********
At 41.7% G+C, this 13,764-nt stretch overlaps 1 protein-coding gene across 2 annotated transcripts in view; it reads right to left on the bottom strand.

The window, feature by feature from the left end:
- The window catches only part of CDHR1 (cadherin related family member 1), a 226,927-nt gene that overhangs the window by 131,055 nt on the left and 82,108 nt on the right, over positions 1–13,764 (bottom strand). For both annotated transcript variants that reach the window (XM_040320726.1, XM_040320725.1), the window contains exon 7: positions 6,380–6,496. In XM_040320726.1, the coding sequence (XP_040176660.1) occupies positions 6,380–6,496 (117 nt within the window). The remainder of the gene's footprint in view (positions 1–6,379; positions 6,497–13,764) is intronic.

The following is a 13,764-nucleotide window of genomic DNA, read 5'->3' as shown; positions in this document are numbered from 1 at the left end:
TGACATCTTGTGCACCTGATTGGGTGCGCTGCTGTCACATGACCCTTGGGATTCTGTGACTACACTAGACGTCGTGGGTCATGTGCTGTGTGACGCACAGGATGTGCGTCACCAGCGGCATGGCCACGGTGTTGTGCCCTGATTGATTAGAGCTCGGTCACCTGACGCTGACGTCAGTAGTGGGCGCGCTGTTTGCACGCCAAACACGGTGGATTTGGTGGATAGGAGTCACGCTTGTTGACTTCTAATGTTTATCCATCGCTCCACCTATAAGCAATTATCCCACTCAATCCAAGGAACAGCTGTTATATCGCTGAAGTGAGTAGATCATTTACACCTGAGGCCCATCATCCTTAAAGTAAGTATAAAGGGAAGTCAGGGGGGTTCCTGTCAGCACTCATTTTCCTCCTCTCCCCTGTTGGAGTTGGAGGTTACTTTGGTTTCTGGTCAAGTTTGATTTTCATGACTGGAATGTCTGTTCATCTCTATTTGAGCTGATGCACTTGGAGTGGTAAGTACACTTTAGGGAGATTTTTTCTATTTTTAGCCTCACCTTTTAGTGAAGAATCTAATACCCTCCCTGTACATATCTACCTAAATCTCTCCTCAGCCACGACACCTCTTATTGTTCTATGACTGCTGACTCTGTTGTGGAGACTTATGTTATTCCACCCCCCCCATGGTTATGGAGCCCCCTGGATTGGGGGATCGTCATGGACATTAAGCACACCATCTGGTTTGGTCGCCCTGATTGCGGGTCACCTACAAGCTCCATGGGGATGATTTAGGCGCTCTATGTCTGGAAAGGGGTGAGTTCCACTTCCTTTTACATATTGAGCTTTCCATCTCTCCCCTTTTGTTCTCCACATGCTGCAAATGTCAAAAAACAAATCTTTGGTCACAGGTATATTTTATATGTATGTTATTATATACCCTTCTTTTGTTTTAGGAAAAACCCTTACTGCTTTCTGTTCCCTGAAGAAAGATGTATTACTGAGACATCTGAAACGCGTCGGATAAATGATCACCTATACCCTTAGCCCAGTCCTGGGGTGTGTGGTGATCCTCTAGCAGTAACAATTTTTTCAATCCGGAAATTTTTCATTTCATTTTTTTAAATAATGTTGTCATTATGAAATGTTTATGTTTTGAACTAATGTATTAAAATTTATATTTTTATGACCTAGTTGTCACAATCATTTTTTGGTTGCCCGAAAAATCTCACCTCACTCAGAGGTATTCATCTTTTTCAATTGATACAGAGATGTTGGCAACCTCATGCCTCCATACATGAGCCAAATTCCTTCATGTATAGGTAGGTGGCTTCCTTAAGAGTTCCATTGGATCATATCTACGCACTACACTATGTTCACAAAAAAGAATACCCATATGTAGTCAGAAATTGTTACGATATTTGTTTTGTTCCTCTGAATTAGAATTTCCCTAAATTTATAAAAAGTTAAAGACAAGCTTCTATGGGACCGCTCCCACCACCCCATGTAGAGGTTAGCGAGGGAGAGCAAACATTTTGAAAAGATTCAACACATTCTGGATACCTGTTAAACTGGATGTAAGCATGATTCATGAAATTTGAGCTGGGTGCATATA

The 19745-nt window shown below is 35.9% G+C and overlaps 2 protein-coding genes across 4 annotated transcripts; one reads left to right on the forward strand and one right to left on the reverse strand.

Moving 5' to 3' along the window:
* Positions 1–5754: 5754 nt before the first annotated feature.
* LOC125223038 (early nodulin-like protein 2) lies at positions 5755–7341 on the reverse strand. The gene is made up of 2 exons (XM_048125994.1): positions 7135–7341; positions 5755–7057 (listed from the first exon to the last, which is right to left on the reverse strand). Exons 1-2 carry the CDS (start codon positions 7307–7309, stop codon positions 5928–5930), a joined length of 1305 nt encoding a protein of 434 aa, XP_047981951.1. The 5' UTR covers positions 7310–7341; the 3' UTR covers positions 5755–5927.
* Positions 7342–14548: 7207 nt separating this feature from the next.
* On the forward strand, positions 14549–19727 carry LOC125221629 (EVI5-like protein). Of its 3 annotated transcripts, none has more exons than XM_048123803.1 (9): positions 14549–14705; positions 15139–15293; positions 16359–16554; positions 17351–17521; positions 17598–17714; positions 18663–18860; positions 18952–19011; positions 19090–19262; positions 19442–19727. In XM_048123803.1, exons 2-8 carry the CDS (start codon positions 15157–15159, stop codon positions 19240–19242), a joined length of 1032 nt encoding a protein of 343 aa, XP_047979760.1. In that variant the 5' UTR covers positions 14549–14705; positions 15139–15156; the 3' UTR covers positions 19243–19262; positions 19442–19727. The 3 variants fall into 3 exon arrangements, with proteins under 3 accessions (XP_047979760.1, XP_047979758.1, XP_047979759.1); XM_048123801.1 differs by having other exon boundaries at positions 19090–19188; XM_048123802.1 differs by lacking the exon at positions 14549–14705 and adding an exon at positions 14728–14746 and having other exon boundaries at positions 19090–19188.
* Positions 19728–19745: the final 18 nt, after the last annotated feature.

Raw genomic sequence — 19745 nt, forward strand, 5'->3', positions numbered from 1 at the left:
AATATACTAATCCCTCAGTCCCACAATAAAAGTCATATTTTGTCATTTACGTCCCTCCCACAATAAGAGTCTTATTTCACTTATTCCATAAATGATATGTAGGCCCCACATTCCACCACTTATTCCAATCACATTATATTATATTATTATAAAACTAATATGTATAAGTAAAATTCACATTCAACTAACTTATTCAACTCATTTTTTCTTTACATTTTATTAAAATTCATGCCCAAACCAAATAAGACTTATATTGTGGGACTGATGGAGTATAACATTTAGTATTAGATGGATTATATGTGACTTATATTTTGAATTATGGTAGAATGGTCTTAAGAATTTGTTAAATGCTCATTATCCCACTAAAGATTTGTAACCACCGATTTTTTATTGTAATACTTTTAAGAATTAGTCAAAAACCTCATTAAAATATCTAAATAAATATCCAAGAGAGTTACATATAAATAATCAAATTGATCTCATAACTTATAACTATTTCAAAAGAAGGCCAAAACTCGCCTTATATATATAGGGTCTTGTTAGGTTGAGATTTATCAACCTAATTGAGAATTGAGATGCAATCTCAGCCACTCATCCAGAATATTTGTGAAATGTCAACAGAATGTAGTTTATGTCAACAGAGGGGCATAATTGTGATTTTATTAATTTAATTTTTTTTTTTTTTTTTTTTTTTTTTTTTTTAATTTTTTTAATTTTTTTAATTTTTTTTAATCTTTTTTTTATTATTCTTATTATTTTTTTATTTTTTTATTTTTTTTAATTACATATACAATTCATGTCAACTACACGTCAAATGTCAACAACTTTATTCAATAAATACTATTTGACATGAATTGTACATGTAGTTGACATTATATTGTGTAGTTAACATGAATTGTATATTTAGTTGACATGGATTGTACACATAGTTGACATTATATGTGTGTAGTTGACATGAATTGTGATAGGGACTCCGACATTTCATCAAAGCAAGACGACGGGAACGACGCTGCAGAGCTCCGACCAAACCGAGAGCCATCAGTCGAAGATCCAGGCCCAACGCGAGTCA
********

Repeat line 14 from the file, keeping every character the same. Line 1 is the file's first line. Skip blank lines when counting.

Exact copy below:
AATATACTAATCCCTCAGTCCCACAATAAAAGTCATATTTTGTCATTTACGTCCCTCCCACAATAAGAGTCTTATTTCACTTATTCCATAAATGATATGTAGGCCCCACATTCCACCACTTATTCCAATCACATTATATTATATTATTATAAAACTAATATGTATAAGTAAAATTCACATTCAACTAACTTATTCAACTCATTTTTTCTTTACATTTTATTAAAATTCATGCCCAAACCAAATAAGACTTATATTGTGGGACTGATGGAGTATAACATTTAGTATTAGATGGATTATATGTGACTTATATTTTGAATTATGGTAGAATGGTCTTAAGAATTTGTTAAATGCTCATTATCCCACTAAAGATTTGTAACCACCGATTTTTTATTGTAATACTTTTAAGAATTAGTCAAAAACCTCATTAAAATATCTAAATAAATATCCAAGAGAGTTACATATAAATAATCAAATTGATCTCATAACTTATAACTATTTCAAAAGAAGGCCAAAACTCGCCTTATATATATAGGGTCTTGTTAGGTTGAGATTTATCAACCTAATTGAGAATTGAGATGCAATCTCAGCCACTCATCCAGAATATTTGTGAAATGTCAACAGAATGTAGTTTATGTCAACAGAGGGGCATAATTGTGATTTTATTAATTTAATTTTTTTTTTTTTTTTTTTTTTTTTTTTTTTAATTTTTTTAATTTTTTTAATTTTTTTTAATCTTTTTTTTATTATTCTTATTATTTTTTTATTTTTTTATTTTTTTTAATTACATATACAATTCATGTCAACTACACGTCAAATGTCAACAACTTTATTCAATAAATACTATTTGACATGAATTGTACATGTAGTTGACATTATATTGTGTAGTTAACATGAATTGTATATTTAGTTGACATGGATTGTACACATAGTTGACATTATATGTGTGTAGTTGACATGAATTGTGATAGGGACTCCGACATTTCATCAAAGCAAGACGACGGGAACGACGCTGCAGAGCTCCGACCAAACCGAGAGCCATCAGTCGAAGATCCAGGCCCAACGCGAGTCA